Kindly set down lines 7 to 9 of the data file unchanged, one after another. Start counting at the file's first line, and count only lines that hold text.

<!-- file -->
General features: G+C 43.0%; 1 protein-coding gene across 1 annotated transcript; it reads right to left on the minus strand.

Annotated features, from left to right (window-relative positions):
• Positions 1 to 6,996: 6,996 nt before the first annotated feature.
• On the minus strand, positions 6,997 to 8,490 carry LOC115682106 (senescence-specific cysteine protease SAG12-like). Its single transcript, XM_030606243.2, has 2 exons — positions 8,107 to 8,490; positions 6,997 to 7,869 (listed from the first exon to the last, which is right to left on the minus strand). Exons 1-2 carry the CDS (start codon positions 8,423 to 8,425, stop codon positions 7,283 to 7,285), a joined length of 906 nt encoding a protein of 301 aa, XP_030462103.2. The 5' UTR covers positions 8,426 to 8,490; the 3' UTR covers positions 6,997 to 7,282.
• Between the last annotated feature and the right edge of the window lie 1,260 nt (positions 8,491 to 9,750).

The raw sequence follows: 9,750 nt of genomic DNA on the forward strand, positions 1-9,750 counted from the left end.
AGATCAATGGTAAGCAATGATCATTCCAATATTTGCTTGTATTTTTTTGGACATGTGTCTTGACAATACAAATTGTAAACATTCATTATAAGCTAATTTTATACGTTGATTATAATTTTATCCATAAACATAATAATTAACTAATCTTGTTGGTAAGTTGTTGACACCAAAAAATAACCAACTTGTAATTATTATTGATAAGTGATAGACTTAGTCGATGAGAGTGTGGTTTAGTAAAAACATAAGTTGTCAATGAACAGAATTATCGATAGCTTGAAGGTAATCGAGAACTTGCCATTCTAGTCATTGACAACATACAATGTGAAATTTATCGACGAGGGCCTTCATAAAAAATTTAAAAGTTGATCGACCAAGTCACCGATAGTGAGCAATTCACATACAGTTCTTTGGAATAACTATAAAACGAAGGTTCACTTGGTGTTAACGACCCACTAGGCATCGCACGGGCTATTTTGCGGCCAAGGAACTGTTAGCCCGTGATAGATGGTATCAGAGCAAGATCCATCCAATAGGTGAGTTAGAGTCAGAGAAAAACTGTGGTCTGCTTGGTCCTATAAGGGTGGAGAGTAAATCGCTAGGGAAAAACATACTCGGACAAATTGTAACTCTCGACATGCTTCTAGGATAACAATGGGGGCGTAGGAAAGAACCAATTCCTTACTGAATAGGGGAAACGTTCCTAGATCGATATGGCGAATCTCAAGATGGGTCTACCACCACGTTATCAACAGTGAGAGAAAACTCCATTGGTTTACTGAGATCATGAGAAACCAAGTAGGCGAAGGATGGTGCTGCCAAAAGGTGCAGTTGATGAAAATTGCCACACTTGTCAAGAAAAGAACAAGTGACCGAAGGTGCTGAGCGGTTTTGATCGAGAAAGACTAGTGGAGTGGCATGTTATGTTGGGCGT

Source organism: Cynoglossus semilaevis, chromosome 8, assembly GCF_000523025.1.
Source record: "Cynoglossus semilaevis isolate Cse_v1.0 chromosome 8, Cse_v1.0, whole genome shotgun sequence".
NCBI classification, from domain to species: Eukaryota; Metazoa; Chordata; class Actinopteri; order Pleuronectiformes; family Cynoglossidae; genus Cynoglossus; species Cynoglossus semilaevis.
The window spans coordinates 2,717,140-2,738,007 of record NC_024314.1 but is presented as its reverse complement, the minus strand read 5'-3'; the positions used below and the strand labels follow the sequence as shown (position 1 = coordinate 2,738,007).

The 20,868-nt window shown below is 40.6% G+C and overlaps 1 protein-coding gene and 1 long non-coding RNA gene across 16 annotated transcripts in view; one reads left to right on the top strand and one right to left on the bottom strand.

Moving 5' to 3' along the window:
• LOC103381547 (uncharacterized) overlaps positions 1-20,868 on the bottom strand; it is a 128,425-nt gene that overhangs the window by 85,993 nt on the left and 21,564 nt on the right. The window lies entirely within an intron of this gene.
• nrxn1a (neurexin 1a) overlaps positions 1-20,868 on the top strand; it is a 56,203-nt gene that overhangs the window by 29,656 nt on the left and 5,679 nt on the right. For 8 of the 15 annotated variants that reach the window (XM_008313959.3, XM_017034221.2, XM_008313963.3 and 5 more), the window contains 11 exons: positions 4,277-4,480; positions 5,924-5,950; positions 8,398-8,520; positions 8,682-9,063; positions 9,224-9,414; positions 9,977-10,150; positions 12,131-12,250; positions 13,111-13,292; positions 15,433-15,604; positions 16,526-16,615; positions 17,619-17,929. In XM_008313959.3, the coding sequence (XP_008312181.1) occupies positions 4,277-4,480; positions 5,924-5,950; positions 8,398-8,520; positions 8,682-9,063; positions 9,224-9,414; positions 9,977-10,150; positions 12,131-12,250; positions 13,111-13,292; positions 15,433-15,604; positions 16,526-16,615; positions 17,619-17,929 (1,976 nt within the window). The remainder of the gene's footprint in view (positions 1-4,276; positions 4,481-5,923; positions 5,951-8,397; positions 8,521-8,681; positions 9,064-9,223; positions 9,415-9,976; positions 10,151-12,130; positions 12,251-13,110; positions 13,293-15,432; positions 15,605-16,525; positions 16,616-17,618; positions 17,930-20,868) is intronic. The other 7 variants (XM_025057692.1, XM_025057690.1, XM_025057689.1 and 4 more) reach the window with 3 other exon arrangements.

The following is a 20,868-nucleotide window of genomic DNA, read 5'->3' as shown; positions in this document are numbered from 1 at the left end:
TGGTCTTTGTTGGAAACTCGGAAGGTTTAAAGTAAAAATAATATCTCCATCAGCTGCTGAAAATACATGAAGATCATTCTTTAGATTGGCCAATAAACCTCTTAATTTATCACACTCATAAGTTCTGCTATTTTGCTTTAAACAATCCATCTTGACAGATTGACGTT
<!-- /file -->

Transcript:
AGATCAATGGTAAGCAATGATCATTCCAATATTTGCTTGTATTTTTTTGGACATGTGTCTTGACAATACAAATTGTAAACATTCATTATAAGCTAATTTTATACGTTGATTATAATTTTATCCATAAACATAATAATTAACTAATCTTGTTGGTAAGTTGTTGACACCAAAAAATAACCAACTTGTAATTATTATTGATAAGTGATAGACTTAGTCGATGAGAGTGTGGTTTAGTAAAAACATAAGTTGTCAATGAACAGAATTATCGATAGCTTGAAGGTAATCGAGAACTTGCCATTCTAGTCATTGACAACATACAATGTGAAATTTATCGACGAGGGCCTTCATAAAAAATTTAAAAGTTGATCGACCAAGTCACCGATAGTGAGCAATTCACATACAGTTCTTTGGAATAACTATAAAACGAAGGTTCACTTGGTGTTAACGACCCACTAGGCATCGCACGGGCTATTTTGCGGCCAAGGAACTGTTAGCCCGTGATAGATGGTATCAGAGCAAGATCCATCCAATAGGTGAGTTAGAGTCAGAGAAAAACTGTGGTCTGCTTGGTCCTATAAGGGTGGAGAGTAAATCGCTAGGGAAAAACATACTCGGACAAATTGTAACTCTCGACATGCTTCTAGGATAACAATGGGGGCGTAGGAAAGAACCAATTCCTTACTGAATAGGGGAAACGTTCCTAGATCGATATGGCGAATCTCAAGATGGGTCTACCACCACGTTATCAACAGTGAGAGAAAACTCCATTGGTTTACTGAGATCATGAGAAACCAAGTAGGCGAAGGATGGTGCTGCCAAAAGGTGCAGTTGATGAAAATTGCCACACTTGTCAAGAAAAGAACAAGTGACCGAAGGTGCTGAGCGGTTTTGATCGAGAAAGACTAGTGGAGTGGCATGTTATGTTGGGCGT

Source organism: Cynoglossus semilaevis, chromosome 8, assembly GCF_000523025.1.
Source record: "Cynoglossus semilaevis isolate Cse_v1.0 chromosome 8, Cse_v1.0, whole genome shotgun sequence".